I felt that the noodles in my beef noodle soup were not as good as the soup and meat. They were overcooked and had a texture that was too soft for my liking because I usually like to have noodles that are slightly undercooked. The noodles should have a firmer texture that does not succumb immediately to the bite of the teeth. I like it when the noodles have a bit of a resistance when bitten into. The noodle that I got today were so soft that they could’ve be broken apart by my lips.
Unlike the noodles, I liked the textures of the deep fried blood rice cake.
Call it what you like: dark rice cake or black rice cake. No matter what you call it, I believe that the main ingredient that makes the rice cake black is either coagulated duck’s blood or coagulated pig’s blood. Anyhow, it is a popular snack item -whether steamed or deep fried- in Taiwan. This deep fried version at Pearl House was nicely executed. The outer skin of the blood rice cake had a nice crisp while it’s inside wasn’t too hard to bite through. The included sweet-gingery-garlicky tasting thick soy sauce was straight out of a Taiwanese night market. It went well with the blood rice cake and I bet it would go well with a dozen other Taiwanese snacks on their menu.
The other deep fried item we had was their deep fried chicken nuggets. We had a regular a la carte order of it to share and my daughter ordered the deep fried chicken nuggets with rice.
They were nicely fried. The outer skin of each nugget was crispy while the inside was not too dry. Although the insides of the nuggets could not be called juicy, they were nonetheless tender enough that I didn’t feel the individual fibers of the chicken meat while I was biting through each nugget. I liked the flavours and textures of their deep fried nuggets, but they were a little different from Taiwanese snack they were supposed to represent. The salt crispy chicken is supposed to have an outer skin that is not as smooth as the version served by Pearl House. It is supposed to almost resemble sand paper in appearance. You are supposed to feel a graininess when you bite into the breaded skin. I guess the breading technique had to be difference because Pearl House used big, boneless pieces of meat instead of the smaller pieces with bone that salt crispy chicken is usually made with in Taiwan.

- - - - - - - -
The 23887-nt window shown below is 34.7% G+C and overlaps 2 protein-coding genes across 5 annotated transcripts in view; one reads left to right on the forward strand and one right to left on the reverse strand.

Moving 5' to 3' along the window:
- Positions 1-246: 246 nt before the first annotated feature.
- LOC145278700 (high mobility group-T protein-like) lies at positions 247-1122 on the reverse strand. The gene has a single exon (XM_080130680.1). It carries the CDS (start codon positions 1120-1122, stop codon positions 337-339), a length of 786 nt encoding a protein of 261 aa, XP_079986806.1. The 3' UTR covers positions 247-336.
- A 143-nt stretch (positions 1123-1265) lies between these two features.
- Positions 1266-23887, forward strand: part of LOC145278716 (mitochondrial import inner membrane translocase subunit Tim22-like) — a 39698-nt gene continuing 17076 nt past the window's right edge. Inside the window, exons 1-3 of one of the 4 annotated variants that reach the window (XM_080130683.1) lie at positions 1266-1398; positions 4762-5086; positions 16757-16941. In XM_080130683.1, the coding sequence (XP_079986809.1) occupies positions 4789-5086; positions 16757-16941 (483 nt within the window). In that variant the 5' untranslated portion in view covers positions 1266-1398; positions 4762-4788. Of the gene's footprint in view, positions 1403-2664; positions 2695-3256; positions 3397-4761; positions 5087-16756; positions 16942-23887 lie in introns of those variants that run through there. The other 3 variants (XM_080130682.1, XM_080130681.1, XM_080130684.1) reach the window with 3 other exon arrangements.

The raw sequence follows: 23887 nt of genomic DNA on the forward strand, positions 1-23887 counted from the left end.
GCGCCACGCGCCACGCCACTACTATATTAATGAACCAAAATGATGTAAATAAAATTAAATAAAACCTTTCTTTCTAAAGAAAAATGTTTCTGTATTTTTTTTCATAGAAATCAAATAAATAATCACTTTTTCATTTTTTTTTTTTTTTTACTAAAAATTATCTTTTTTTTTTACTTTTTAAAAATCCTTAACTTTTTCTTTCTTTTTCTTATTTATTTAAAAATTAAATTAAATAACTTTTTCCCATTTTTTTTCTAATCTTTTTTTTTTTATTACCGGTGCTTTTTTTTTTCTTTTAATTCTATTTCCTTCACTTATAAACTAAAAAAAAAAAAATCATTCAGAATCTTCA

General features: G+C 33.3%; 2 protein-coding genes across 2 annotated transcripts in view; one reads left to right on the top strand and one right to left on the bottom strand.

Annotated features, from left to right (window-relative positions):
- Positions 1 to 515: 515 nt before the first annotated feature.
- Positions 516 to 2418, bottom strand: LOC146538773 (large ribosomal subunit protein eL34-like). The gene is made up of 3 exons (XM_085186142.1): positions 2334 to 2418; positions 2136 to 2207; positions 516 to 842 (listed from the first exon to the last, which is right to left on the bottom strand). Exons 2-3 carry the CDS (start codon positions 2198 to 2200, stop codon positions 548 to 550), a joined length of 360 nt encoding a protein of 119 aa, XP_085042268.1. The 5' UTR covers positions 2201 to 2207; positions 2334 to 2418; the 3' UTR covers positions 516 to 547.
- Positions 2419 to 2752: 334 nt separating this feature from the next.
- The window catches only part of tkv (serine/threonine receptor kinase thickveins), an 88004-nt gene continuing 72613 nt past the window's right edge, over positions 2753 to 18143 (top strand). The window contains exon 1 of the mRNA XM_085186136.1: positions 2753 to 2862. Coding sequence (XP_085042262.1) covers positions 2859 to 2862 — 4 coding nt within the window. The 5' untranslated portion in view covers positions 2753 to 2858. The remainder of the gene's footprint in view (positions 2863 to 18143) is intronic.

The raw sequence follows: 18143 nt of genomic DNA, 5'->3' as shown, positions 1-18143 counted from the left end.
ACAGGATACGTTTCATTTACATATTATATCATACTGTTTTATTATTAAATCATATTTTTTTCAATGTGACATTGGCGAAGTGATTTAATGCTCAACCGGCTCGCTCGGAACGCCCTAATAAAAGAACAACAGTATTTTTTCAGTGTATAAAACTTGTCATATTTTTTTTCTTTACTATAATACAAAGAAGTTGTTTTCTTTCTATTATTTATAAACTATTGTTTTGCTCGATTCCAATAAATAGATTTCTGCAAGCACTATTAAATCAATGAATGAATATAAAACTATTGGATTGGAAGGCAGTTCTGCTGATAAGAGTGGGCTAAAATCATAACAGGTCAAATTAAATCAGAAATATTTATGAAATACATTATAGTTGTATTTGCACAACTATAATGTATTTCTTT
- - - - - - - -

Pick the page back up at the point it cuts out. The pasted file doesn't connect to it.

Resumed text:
At the end of our meals, we got some milk tea (with and without pearls) to counteract some of the saltiness and oiliness of the deep fried items.
As I’ve mentioned in one (or two) of my other posts, I think that Pearl House serves a very good version of Taiwanese milk tea (with pearls). Their tea-to-creamer-to-sugar-to-ice ratio is controlled perfectly. Unlike other pearl milk tea places, when you request the sweetness to be cut by 50% at Pearl House, they really do put 50% less syrup in the beverage. I have found that other places either eliminate too little or too much of the syrup when I request the sweetness to be cut in half.
I came to Pearl House today looking for a quick and reliable meal. I walked away with a quick meal which included very good Taiwanese milk tea, very good deep fried snacks, and the best Taiwanese beef noodle I’ve tasted so far in North America. My perception of Pearl House has totally changed after my meal there today. Instead it being a restaurant I visit because of convenience, it will become a restaurant destination for me. I will visit it whenever I get a craving for Taiwanese beef noodles in the future…I just need to time my beef noodle cravings so that they occur every Saturday. That way, I won’t go broke by driving all the way from West Van to Burnaby each time I crave beef noodle soup.